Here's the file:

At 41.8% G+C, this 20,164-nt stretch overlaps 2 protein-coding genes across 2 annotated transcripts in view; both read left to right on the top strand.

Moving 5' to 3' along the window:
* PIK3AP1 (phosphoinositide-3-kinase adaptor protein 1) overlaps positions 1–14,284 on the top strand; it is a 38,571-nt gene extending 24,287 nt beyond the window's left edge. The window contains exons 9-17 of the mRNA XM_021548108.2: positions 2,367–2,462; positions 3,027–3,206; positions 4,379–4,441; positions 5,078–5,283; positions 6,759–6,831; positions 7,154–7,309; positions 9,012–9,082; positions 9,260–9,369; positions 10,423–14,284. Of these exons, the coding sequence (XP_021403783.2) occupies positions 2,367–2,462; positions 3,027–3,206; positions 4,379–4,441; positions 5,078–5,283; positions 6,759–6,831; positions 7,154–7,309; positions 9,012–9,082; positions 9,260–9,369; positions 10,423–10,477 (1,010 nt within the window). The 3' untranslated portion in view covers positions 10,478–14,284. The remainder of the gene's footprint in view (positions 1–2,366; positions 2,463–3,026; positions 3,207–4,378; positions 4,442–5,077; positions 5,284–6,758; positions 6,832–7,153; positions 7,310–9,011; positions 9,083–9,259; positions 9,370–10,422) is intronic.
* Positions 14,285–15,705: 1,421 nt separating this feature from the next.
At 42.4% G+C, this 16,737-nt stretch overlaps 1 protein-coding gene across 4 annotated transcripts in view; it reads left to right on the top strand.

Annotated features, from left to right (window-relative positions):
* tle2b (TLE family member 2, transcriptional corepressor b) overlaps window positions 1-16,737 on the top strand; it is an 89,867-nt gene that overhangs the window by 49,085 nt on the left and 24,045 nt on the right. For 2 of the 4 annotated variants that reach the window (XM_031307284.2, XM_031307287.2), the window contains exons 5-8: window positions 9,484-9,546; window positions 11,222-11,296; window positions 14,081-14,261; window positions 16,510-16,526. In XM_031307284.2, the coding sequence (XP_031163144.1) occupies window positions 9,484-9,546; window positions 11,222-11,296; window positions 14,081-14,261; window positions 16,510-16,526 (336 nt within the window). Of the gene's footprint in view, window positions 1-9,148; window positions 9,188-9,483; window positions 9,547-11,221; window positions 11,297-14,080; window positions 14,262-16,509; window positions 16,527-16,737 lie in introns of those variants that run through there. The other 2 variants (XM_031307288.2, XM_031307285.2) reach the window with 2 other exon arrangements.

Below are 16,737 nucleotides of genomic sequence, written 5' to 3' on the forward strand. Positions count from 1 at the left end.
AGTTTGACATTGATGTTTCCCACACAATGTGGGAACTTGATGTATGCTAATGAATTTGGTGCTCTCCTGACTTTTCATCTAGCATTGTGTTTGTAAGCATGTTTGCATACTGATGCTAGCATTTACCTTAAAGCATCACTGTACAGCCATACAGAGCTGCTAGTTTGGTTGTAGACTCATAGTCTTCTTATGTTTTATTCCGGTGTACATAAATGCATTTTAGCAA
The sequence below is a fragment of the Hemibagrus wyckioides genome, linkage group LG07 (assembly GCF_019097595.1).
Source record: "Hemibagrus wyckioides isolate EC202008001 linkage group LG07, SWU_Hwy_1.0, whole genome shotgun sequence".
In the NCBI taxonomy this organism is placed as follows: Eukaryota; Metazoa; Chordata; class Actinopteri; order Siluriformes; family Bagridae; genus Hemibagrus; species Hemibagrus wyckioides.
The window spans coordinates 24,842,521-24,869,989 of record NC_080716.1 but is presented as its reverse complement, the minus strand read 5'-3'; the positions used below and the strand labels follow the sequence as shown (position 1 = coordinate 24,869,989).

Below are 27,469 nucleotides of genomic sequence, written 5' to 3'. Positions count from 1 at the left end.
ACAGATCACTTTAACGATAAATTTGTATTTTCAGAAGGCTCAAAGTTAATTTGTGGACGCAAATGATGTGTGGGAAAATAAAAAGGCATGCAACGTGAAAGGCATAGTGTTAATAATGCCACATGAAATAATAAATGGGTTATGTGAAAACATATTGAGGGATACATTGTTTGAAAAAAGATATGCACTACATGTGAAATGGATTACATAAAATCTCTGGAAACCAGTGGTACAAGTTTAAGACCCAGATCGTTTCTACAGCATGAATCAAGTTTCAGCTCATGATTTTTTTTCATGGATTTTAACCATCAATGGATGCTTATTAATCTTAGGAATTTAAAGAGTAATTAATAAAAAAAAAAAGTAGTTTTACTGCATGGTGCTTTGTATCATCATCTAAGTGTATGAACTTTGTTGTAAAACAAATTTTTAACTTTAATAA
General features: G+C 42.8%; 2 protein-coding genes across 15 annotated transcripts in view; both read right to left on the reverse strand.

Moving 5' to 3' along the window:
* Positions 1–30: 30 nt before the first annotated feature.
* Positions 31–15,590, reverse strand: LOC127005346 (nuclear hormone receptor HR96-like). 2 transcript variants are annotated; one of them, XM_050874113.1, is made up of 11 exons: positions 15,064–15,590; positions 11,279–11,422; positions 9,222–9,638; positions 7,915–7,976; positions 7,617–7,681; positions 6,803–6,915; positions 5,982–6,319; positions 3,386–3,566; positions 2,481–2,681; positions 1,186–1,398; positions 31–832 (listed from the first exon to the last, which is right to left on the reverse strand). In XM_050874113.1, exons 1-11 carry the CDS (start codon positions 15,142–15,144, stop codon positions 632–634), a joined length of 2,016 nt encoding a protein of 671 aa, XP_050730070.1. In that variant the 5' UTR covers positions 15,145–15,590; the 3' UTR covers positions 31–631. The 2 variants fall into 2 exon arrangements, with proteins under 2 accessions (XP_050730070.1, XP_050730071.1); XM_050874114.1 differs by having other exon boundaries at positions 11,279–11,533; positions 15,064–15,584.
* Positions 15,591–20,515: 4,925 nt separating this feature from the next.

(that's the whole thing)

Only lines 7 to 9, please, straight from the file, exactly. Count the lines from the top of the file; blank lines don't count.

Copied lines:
* tle2b (TLE family member 2, transcriptional corepressor b) overlaps window positions 1-16,737 on the top strand; it is an 89,867-nt gene that overhangs the window by 49,085 nt on the left and 24,045 nt on the right. For 2 of the 4 annotated variants that reach the window (XM_031307284.2, XM_031307287.2), the window contains exons 5-8: window positions 9,484-9,546; window positions 11,222-11,296; window positions 14,081-14,261; window positions 16,510-16,526. In XM_031307284.2, the coding sequence (XP_031163144.1) occupies window positions 9,484-9,546; window positions 11,222-11,296; window positions 14,081-14,261; window positions 16,510-16,526 (336 nt within the window). Of the gene's footprint in view, window positions 1-9,148; window positions 9,188-9,483; window positions 9,547-11,221; window positions 11,297-14,080; window positions 14,262-16,509; window positions 16,527-16,737 lie in introns of those variants that run through there. The other 2 variants (XM_031307288.2, XM_031307285.2) reach the window with 2 other exon arrangements.

Below are 16,737 nucleotides of genomic sequence, written 5' to 3' on the forward strand. Positions count from 1 at the left end.
AGTTTGACATTGATGTTTCCCACACAATGTGGGAACTTGATGTATGCTAATGAATTTGGTGCTCTCCTGACTTTTCATCTAGCATTGTGTTTGTAAGCATGTTTGCATACTGATGCTAGCATTTACCTTAAAGCATCACTGTACAGCCATACAGAGCTGCTAGTTTGGTTGTAGACTCATAGTCTTCTTATGTTTTATTCCGGTGTACATAAATGCATTTTAGCAA